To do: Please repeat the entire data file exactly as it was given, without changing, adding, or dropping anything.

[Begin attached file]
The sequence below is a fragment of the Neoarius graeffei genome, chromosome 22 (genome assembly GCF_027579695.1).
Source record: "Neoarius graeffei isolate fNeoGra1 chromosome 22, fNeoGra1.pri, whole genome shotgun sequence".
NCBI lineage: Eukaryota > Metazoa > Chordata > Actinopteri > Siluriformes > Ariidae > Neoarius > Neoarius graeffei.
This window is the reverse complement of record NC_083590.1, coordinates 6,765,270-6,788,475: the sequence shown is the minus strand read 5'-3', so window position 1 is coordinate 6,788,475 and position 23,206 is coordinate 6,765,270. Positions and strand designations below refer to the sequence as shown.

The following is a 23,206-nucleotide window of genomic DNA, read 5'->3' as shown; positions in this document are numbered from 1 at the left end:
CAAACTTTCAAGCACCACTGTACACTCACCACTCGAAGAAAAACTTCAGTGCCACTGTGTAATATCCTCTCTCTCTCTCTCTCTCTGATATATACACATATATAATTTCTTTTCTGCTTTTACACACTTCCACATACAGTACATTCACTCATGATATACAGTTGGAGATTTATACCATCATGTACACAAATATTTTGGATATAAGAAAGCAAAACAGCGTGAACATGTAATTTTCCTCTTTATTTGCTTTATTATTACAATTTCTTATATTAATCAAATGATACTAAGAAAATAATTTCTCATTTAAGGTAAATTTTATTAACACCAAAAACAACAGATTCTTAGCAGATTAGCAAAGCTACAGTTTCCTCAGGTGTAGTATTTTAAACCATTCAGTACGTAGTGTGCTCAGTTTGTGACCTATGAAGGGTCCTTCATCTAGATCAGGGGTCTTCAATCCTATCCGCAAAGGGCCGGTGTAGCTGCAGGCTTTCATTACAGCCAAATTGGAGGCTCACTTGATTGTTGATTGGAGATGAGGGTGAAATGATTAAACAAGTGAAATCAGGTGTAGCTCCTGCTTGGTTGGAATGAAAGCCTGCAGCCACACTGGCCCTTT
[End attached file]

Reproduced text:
The sequence below is a fragment of the Neoarius graeffei genome, chromosome 22 (genome assembly GCF_027579695.1).
Source record: "Neoarius graeffei isolate fNeoGra1 chromosome 22, fNeoGra1.pri, whole genome shotgun sequence".
NCBI lineage: Eukaryota > Metazoa > Chordata > Actinopteri > Siluriformes > Ariidae > Neoarius > Neoarius graeffei.
This window is the reverse complement of record NC_083590.1, coordinates 6,765,270-6,788,475: the sequence shown is the minus strand read 5'-3', so window position 1 is coordinate 6,788,475 and position 23,206 is coordinate 6,765,270. Positions and strand designations below refer to the sequence as shown.

The following is a 23,206-nucleotide window of genomic DNA, read 5'->3' as shown; positions in this document are numbered from 1 at the left end:
CAAACTTTCAAGCACCACTGTACACTCACCACTCGAAGAAAAACTTCAGTGCCACTGTGTAATATCCTCTCTCTCTCTCTCTCTCTGATATATACACATATATAATTTCTTTTCTGCTTTTACACACTTCCACATACAGTACATTCACTCATGATATACAGTTGGAGATTTATACCATCATGTACACAAATATTTTGGATATAAGAAAGCAAAACAGCGTGAACATGTAATTTTCCTCTTTATTTGCTTTATTATTACAATTTCTTATATTAATCAAATGATACTAAGAAAATAATTTCTCATTTAAGGTAAATTTTATTAACACCAAAAACAACAGATTCTTAGCAGATTAGCAAAGCTACAGTTTCCTCAGGTGTAGTATTTTAAACCATTCAGTACGTAGTGTGCTCAGTTTGTGACCTATGAAGGGTCCTTCATCTAGATCAGGGGTCTTCAATCCTATCCGCAAAGGGCCGGTGTAGCTGCAGGCTTTCATTACAGCCAAATTGGAGGCTCACTTGATTGTTGATTGGAGATGAGGGTGAAATGATTAAACAAGTGAAATCAGGTGTAGCTCCTGCTTGGTTGGAATGAAAGCCTGCAGCCACACTGGCCCTTT